There was nothing about my last job that I hated, but I guess there were some things I liked less than others. My previous role involved traveling at least twice a month. While I do love to travel, twice a month was a little exhausting – I didn't like spending quite so much time out of the department. I'm happy to see that this role involves a lot less travel.
My last boss taught me the importance of time management – he didn't pull any punches, and was extremely driven. His no-nonsense attitude pushed me to work harder, and to meet goals I never even thought were possible.
I've learned a lot from my current role, but now I'm looking for a new challenge to broaden my horizons and to gain new skill-sets – all of which, I see the potential for in this job.
I have always appreciated and admired those who put their lives on the line to protect our communities. My interest piqued in firefighting after I witnessed a post-crash rescue. I heard the calling as I watched the first response team pull civilians to safety. It was then I knew that this is what I was meant to do.
I'm more interested in the role itself than the pay. That said, I'd expect to be paid the appropriate range for this role, based on my five years of experience. I also think a fair salary would bear in mind the high cost of living here in New York City.
There isn't a right or wrong answer to this question. This question reveals your ability to think critically. Take a moment to think about how you will respond.
One way to answer the question is: 'I would describe the taste of an apple as refreshing because of how juicy they are. While a person may not be able to taste, they can probably feel the juice as they bite into the apple. When I think about apples, I imagine the fresh, juicy sensation that comes with taking my first bite.'
Even if your answer isn't the same as the rest of candidates interviewing, it shows your ability to think on your toes. Your interviewer will appreciate whatever answer you give as long as you provide a reason for why you chose the description you used.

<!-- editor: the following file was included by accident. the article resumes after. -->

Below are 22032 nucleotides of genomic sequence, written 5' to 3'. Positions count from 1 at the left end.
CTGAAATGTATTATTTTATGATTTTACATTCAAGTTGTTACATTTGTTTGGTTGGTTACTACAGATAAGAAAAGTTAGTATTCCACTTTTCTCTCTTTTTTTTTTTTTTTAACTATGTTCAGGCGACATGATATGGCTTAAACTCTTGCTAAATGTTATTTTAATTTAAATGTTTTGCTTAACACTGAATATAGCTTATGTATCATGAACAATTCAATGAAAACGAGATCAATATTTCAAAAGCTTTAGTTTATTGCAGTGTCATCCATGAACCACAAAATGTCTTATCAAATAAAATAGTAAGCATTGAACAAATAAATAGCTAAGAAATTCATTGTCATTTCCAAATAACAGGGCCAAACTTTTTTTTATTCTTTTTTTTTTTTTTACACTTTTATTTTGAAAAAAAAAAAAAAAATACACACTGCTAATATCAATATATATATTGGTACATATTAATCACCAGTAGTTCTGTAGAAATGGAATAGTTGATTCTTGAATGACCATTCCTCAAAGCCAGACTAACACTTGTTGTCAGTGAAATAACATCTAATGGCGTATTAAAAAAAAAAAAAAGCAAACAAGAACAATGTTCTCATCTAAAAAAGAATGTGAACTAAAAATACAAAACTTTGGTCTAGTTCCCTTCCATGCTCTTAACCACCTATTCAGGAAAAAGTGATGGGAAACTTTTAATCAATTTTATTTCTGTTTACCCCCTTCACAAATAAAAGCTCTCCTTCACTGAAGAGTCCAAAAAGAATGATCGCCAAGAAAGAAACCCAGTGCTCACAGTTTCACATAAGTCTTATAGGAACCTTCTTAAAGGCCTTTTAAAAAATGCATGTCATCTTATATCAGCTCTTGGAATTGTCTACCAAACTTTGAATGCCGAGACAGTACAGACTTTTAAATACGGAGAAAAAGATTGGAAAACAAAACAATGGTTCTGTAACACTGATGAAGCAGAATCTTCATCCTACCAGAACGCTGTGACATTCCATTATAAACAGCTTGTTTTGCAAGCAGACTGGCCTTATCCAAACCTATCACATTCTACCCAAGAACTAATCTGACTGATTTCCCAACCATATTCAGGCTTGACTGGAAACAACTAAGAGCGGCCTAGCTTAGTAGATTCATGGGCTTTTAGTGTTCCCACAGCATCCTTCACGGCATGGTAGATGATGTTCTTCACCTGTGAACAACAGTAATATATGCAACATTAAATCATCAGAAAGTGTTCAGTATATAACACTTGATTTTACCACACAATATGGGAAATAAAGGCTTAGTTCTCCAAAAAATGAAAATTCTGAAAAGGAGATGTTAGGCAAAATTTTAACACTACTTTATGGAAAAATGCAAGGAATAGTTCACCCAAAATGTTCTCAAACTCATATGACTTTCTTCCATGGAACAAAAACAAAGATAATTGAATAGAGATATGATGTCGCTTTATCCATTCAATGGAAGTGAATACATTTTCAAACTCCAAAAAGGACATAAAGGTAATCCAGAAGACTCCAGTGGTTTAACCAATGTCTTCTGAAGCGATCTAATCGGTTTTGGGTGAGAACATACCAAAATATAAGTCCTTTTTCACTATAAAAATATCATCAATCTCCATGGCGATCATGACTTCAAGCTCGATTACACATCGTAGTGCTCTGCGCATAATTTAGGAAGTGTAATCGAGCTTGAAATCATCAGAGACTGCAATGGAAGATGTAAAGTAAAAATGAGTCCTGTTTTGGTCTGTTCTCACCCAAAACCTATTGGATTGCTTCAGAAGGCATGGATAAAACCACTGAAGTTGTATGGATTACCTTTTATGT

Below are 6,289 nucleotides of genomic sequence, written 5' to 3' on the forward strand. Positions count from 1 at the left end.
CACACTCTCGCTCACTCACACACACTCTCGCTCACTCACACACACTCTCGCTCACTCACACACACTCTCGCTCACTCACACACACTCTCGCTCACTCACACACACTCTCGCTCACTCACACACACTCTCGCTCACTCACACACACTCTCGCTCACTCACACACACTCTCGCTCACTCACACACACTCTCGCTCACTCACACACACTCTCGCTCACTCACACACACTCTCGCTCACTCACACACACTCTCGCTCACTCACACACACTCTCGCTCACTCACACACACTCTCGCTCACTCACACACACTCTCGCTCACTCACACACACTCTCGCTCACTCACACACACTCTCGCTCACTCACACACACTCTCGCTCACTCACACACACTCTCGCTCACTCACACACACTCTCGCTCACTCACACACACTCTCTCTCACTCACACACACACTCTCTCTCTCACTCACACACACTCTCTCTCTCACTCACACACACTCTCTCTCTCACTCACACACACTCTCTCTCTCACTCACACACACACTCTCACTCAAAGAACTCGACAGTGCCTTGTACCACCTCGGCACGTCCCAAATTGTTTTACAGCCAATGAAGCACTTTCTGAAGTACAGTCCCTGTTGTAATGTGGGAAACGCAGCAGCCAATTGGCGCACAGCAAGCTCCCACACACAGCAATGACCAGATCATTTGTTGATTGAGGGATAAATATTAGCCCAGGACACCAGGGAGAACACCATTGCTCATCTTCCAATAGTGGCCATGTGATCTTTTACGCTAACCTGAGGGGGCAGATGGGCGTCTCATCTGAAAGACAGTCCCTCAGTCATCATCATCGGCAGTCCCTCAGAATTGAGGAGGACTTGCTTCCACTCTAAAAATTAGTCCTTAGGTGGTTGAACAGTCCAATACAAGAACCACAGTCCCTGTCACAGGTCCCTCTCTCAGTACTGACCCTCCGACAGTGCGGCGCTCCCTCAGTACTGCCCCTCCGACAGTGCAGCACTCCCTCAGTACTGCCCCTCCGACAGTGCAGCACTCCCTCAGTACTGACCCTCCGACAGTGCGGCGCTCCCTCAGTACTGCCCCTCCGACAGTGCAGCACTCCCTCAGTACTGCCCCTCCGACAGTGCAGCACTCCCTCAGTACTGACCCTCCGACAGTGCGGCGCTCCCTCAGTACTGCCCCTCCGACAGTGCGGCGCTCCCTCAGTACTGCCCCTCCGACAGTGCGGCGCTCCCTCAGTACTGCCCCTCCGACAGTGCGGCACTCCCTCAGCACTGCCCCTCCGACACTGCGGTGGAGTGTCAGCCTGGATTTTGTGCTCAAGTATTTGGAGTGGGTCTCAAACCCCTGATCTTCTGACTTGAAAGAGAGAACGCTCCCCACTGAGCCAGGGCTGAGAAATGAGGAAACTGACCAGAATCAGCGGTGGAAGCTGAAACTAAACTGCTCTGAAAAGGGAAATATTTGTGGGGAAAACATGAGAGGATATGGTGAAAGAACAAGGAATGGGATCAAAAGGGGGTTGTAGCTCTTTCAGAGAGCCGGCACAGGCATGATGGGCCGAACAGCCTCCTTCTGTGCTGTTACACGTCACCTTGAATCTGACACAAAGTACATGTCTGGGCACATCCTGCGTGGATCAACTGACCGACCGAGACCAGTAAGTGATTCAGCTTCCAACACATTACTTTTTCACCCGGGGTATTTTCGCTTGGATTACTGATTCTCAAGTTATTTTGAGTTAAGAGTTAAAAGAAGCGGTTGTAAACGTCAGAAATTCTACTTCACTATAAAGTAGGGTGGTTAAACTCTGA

I've never been very comfortable with public speaking, which as you know, can be a hindrance. Realizing this was a problem, I asked my previous department if I could enroll in a speech workshop. I took the class, and was able to overcome my lifelong fear. Since then, I've given a lot of safety presentations to school children across the county. I still don't love it, but no one else can tell!
I've been a firefighter for the past five years – my boss has said time and time again that without me, the department wouldn't function as well. I've also taken the time to educate myself on some of the non-standard techniques used in first response. I can react quickly in hectic situations, and handle the responsibilities of a leadership role. What's good enough for most people is never really good enough for me.
The interviewer wants to know that you have clearly thought through your decision to leave your current job, and that you know what you want out of your next role.
Never use this question as an excuse to complain about your current or previous employer, as it will make you sound unprofessional! Instead, take the opportunity to explain areas in which you'd like to be more challenged, projects you haven't had the opportunity to work on, or simply elaborate on why this move is right for you at this time. Focus on the positive aspects of what else you have to offer professionally and how it fits within the role you're applying for.
It is illegal for an interviewer to ask you about your religion, age, marital status, if you're a parent, or your sexual orientation. Employers use these questions to discriminate against applicants in the hiring process.
Don't assume your interviewer is intentionally asking illegal questions. One in five interviewers unknowingly asks an illegal interview question based on CareerBuilder's April survey.
There are three ways you can answer this question.
If you feel comfortable answering the question, just answer it.
Or, instead of responding to the original question, try answering the question you think the interviewer is trying to ask. Interviewers asking what holidays you participate in religiously could be their way of finding out if you will be unable to work on specific days of the year.
Finally, if you feel the question is too personal, you can refuse to answer it. Decline to answer respectfully and let the interviewer know the answer will not impact your work ethic. However, refusing to answer might result in another candidate receiving the job offer.